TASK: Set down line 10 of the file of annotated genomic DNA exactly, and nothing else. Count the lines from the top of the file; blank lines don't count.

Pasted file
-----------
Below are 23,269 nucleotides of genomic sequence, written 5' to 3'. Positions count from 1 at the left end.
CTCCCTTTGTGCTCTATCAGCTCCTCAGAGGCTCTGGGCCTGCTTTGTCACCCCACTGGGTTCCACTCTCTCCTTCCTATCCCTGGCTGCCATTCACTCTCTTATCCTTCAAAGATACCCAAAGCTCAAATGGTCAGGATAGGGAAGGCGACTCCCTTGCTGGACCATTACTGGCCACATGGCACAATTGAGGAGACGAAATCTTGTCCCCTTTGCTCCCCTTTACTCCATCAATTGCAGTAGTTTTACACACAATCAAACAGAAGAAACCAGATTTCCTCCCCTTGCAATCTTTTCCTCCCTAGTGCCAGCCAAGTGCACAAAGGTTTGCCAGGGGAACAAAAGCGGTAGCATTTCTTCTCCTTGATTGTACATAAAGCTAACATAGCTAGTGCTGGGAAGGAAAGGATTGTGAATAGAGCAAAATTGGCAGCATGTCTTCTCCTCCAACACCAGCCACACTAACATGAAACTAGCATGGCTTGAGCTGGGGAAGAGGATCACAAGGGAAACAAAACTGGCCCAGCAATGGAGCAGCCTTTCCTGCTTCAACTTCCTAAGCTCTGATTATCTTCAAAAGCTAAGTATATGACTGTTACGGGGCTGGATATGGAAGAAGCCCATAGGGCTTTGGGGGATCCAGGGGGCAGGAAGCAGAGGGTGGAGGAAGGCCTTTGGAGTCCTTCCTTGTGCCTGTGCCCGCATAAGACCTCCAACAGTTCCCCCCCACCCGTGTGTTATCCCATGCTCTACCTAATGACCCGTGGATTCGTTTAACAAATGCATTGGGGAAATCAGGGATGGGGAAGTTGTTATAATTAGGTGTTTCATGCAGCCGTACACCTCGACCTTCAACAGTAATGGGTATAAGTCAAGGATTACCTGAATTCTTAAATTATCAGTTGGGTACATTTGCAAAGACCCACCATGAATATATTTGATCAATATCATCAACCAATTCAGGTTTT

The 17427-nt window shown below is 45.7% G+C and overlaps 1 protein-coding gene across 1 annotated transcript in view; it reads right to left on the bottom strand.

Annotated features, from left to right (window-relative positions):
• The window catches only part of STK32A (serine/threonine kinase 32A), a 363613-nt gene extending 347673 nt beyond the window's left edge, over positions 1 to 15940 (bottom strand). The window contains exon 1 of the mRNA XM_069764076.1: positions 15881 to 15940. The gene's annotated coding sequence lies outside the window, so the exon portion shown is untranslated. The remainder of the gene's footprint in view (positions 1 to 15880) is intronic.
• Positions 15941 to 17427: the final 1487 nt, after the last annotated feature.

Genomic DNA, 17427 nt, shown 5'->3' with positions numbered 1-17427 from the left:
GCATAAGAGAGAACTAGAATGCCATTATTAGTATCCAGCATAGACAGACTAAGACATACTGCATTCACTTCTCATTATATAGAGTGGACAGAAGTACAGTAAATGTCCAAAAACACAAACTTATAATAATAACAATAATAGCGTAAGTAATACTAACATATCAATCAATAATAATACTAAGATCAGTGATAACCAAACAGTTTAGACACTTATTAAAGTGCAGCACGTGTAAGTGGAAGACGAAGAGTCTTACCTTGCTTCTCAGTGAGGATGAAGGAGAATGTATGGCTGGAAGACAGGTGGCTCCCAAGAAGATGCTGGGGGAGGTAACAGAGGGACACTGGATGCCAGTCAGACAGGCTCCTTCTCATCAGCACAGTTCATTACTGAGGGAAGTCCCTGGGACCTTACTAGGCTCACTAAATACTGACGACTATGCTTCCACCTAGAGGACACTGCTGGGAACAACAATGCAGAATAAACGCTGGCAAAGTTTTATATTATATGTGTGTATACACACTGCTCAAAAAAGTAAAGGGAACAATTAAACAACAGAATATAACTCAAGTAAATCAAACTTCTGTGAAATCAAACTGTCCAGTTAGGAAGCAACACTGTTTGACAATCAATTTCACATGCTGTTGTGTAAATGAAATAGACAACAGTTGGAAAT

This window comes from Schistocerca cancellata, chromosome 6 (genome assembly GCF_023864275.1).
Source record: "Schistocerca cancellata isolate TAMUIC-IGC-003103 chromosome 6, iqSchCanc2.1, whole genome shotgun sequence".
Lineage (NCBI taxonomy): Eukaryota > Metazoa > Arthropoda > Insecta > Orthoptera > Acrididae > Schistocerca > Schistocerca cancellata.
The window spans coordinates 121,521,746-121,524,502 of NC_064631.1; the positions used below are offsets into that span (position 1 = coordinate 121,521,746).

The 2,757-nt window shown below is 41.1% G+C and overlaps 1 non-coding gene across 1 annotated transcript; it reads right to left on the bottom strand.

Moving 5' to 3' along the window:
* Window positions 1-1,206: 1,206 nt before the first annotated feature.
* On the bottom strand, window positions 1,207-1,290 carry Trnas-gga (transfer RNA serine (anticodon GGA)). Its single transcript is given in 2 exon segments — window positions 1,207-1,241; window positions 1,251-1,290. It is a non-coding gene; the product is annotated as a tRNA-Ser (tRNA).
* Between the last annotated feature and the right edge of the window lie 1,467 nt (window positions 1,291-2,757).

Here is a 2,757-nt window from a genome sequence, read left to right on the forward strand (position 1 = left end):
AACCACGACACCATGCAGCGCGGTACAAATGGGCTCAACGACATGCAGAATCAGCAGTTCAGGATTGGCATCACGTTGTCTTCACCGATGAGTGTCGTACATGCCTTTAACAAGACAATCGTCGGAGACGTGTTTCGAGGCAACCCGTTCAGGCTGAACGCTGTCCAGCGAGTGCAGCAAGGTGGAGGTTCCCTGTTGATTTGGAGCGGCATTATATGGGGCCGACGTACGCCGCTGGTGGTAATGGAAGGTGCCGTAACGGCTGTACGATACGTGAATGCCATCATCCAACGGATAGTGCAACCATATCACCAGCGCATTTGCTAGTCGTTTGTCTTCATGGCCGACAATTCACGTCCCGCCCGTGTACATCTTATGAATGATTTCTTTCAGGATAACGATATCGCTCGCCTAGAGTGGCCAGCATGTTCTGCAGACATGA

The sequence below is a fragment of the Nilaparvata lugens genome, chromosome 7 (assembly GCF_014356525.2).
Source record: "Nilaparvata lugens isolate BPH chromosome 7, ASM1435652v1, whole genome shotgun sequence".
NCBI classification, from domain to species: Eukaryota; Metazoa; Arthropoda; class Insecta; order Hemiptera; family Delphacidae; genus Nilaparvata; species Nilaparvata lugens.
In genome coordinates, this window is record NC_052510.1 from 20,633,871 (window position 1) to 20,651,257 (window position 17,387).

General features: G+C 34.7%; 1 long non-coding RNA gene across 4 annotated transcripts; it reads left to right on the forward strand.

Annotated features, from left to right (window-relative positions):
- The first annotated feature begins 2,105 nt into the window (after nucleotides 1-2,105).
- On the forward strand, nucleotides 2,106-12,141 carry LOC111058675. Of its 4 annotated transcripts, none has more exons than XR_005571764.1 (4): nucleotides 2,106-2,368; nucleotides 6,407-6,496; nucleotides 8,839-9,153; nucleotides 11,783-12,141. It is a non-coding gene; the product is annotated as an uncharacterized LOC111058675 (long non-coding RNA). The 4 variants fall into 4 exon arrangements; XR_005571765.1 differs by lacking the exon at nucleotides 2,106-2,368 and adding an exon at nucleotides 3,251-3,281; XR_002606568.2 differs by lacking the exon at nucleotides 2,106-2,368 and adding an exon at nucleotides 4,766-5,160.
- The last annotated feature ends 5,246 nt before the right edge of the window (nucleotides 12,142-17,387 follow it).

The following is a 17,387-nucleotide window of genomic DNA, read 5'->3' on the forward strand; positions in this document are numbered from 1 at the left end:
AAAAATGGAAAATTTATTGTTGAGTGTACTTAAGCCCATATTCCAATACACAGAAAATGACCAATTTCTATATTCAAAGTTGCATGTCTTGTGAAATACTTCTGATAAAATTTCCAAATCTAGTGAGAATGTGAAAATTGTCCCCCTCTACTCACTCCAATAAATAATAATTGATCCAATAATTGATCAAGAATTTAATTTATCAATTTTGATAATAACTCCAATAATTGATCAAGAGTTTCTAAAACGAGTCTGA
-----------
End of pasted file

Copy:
Source record: "Schistocerca cancellata isolate TAMUIC-IGC-003103 chromosome 6, iqSchCanc2.1, whole genome shotgun sequence".